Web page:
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Summer 2023: Jesus' Mountaintop Vision


Next week we will commemorate the 247th birthday of America. Families and friends will come together for barbeques and fireworks. It is a time to reflect on the freedoms we enjoy and rights bestowed to us by our Founding Fathers who sought to create a more perfect union. While we may have yet to meet that standard in its fullness, we continue to seek to make it a reality. Over these years we have endured and overcome much in our short life as a nation. We wrestled with the duplicity of declaring freedom for some and slavery for others and tore ourselves apart in civil war in an effort to rectify our national sin. We had to learn how to integrate new peoples and cultures into the American story as waves of Europeans, Asians, Africans, and now Latin Americans seek a better future within the confines of this land. We survived dust bowls, depressions, and world wars. Forging ahead through each challenge we see that more of us enabled to participate in the American Dream.


The right to vote is one of the hallmarks of our democracy. We are at the very beginning of the next election cycle in which we will soon choose who will lead us in Washington, in state capitals, and various local boards and councils. Each time it comes around we unfortunately witness the uglier side of ourselves. Candidates are maligned. Voters are manipulated. The electoral process our forefathers enshrined in the Constitution is put to the test. It harkens back to the ancient gladiatorial contests where one person makes it out of the arena alive after slaughtering his competitors. Unlike the not so distant past when votes were counted and the election results were universally accepted, we are now forced to endure months of litigation because candidates cannot admit they lost. Before one side gets angry and the other overly smug about that last statement, we should acknowledge that both parties are guilty of finagling the electoral process.


Those who profess to be Jesus followers are called to a higher standard of ethics and behavior than what we see on display on the campaign trail. Jesus specifically addressed how to speak and to respond to those we do not see eye-to-eye with in Matthew 5-7, known more commonly as the Sermon of the Mount. Like Moses atop Sinai who announced the Law, the standards by which Israelites were expected to live by, we see Jesus on another mountain proclaiming how his people should conduct their lives. They are to be humble peacemakers who avoid making and hating enemies. They are expected to keep their promises; their yes and no is to be trusted. Jesus followers are not to haul each other before magistrates to settle differences. They are to be gracious, generous, and deferential so that Jesus can use them as instruments of peace in his endeavor to fix all that is broken in our world.


We know that this election season will be especially vicious as the two political parties tear each other apart over the next eighteen months. While there is little we can do to prevent the onslaught, we can decide our demeanor through it. It would be beneficial for Jesus followers to spend some time studying and reflecting Jesus’ teachings in the gospels.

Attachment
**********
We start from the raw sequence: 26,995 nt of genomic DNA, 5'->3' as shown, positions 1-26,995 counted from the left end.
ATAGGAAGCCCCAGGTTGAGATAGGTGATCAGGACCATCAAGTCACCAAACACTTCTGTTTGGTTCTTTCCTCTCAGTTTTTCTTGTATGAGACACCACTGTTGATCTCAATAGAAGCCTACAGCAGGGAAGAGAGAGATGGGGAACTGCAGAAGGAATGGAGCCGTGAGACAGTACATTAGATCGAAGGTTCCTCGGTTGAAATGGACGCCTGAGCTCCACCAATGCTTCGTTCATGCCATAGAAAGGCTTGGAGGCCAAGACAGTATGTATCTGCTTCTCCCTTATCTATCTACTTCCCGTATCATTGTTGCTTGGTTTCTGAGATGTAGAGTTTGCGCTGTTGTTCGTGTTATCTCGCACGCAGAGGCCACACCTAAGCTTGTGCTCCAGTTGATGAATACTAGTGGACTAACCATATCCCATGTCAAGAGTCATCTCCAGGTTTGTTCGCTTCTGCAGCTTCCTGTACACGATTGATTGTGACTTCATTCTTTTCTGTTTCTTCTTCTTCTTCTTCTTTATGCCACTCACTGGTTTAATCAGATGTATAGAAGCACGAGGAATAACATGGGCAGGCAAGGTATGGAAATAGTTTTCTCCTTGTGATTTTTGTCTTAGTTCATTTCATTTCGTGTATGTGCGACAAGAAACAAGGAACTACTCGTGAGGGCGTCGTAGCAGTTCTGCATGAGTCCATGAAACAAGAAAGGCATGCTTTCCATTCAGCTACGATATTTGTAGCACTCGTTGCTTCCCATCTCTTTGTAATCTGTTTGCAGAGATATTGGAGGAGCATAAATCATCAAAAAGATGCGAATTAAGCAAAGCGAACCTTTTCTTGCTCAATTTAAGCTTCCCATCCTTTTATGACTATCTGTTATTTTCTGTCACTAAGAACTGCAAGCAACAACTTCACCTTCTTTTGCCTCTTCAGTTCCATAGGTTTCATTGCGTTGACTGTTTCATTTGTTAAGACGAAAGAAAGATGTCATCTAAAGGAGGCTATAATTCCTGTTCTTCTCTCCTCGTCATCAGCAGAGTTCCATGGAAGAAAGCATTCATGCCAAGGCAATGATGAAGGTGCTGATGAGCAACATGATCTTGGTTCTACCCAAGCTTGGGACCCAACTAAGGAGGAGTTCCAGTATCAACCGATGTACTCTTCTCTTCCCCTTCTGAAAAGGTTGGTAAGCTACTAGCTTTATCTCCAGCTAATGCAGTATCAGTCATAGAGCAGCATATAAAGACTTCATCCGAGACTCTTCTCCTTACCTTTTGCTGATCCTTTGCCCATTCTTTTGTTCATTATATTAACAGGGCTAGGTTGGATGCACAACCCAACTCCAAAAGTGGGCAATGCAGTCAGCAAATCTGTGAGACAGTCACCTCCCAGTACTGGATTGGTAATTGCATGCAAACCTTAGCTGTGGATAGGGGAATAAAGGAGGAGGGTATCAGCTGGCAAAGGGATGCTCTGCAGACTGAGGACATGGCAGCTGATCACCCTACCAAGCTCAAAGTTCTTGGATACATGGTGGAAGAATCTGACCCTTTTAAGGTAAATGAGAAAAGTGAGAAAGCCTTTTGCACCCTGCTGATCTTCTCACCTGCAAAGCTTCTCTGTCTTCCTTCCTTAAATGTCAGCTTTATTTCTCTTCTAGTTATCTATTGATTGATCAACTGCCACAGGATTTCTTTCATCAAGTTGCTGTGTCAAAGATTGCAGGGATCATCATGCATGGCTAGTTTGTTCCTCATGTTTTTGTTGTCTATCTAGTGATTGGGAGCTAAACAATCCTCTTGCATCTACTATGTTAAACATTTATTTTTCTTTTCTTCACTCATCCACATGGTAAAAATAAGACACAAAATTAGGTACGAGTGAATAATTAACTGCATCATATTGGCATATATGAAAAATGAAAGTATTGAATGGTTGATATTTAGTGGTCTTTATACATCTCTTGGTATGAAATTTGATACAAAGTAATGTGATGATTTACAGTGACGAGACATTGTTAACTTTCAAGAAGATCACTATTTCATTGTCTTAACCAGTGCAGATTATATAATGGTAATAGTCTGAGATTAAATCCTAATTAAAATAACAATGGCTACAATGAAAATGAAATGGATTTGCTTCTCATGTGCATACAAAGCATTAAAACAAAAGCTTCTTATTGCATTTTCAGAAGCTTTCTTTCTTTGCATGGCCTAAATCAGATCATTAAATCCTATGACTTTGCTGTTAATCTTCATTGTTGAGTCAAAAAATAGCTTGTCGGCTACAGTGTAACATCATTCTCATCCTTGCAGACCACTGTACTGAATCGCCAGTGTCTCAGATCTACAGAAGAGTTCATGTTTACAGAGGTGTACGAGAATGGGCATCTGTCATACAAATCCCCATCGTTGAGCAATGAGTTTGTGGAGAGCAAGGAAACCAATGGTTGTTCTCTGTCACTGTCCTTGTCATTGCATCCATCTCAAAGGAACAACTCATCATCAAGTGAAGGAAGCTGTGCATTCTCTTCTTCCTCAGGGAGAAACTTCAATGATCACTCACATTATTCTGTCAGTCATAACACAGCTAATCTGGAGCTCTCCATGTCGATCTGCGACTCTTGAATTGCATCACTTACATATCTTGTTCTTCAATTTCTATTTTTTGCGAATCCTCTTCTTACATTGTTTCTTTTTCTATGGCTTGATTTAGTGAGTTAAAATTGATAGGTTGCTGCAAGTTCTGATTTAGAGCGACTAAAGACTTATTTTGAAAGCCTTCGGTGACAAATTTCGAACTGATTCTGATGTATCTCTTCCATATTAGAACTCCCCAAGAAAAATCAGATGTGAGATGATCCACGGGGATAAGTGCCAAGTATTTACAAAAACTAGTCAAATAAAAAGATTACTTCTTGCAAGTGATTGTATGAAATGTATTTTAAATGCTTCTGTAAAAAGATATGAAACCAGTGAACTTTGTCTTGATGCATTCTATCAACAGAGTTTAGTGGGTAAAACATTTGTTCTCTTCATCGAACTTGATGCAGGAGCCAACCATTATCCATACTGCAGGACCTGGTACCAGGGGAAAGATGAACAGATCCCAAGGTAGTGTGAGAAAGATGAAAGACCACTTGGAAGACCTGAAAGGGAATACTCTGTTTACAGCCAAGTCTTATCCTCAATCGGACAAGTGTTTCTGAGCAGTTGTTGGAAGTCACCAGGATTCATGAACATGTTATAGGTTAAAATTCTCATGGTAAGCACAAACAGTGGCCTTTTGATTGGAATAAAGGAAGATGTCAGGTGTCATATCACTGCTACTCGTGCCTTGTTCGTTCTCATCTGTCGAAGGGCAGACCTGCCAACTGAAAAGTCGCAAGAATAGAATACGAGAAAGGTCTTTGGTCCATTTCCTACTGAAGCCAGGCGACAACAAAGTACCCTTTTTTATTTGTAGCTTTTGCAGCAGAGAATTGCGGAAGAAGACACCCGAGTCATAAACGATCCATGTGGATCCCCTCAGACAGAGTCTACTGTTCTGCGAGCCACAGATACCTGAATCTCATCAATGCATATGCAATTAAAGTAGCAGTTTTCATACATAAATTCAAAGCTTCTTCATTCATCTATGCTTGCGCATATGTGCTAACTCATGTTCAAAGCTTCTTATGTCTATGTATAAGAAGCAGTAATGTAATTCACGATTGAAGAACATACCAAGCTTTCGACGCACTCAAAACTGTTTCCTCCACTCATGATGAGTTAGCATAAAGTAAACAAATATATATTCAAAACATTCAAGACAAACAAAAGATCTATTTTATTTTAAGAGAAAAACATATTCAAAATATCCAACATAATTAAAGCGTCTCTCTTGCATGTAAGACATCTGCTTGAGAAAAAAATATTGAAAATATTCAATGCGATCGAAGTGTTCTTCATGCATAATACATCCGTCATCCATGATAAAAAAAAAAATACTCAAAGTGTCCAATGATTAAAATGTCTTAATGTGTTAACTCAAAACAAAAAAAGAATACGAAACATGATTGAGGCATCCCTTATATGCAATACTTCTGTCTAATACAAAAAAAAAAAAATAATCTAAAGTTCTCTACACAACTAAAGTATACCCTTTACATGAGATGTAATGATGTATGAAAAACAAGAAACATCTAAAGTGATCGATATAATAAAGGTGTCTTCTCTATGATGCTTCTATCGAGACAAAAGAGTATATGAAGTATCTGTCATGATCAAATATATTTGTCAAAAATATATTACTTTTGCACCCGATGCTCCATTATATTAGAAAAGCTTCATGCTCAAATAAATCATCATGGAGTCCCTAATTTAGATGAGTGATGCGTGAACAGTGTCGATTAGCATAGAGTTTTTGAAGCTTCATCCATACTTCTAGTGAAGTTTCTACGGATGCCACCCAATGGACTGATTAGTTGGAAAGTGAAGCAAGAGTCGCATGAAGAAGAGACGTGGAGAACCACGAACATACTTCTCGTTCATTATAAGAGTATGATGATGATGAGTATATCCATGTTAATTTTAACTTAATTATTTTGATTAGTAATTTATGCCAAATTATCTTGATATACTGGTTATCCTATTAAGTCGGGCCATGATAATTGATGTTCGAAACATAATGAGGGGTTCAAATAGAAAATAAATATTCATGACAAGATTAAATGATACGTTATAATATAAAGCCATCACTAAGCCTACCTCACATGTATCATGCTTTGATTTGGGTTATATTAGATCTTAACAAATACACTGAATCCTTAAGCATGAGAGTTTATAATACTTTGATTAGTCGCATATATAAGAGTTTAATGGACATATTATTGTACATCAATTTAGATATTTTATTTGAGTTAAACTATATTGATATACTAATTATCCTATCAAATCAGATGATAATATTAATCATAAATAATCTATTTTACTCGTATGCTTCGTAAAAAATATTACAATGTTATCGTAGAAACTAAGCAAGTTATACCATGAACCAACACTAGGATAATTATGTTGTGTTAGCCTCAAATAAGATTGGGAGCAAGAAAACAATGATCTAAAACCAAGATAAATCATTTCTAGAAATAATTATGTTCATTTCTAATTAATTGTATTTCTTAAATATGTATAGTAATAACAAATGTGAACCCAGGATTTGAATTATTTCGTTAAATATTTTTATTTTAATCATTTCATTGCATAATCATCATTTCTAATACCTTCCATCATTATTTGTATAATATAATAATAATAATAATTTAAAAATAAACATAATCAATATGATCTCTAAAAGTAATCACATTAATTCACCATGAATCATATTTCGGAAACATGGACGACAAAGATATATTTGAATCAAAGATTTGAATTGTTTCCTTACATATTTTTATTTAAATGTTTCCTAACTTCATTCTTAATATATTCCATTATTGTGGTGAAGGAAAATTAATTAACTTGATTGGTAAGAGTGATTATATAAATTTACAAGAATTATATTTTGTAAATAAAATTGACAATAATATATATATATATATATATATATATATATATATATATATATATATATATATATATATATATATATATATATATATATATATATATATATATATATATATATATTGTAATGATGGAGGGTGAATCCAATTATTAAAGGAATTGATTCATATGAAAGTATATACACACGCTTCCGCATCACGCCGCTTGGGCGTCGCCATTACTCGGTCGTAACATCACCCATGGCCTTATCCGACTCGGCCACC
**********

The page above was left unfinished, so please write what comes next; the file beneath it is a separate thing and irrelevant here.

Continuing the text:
The question, what would Jesus do, is prescient. Would Jesus call someone a dodder or dreadful? Would he post memes denigrating the dignity of another person because he did not agree with what they ascribed? Would Jesus reduce individuals into caricatures to be disdained? It is not difficult to come to the right answers to these questions.


Faithful American Christians have a chance to shine like that city on the hill Jesus envisioned in his sermon. How so? We can refrain from maligning those we would never cast a vote for. We can refuse to engage in rhetoric that is destructive, divisive, and denigrating. We can refuse to be sucked into the political rage machine when a friend or family member pontificates how wonderful or vile a candidate is. If attacked, we follow Jesus’ teaching to offer the other cheek for them to strike. We do not add kindling to stoke the scorched earth approach so prevalent in today’s political discourse.


There are two possible paths upon which Jesus-professing believers can travel upon during this election season. There is a boulevard many will take, which, admittedly, is an easier route to traverse. It is smooth and wide and has lots of people to share company with while making fun of the foibles of the other side.

Jesus described another way, though, to go. It is narrow and rough, hardly used by anyone. Its incline is steep, so it is harder to trod. Days can go by before coming across another sojourner so it can get lonely at times. It is not exciting. It takes some effort not to stray from it, especially when the commotion from the wider path can be heard reverberating from below. But this is the path that protects the dignity of all. It preserves civility and displays Jesus’ mountaintop vision of what new life with him is like at its best. It is being salt and light, adding flavor and illumination during a time when foulness and darkness continually seem to gain the upper hand. Oh, and it is the only path Jesus expects to see his followers traveling upon. - Blessings to you, Pastor Kevin

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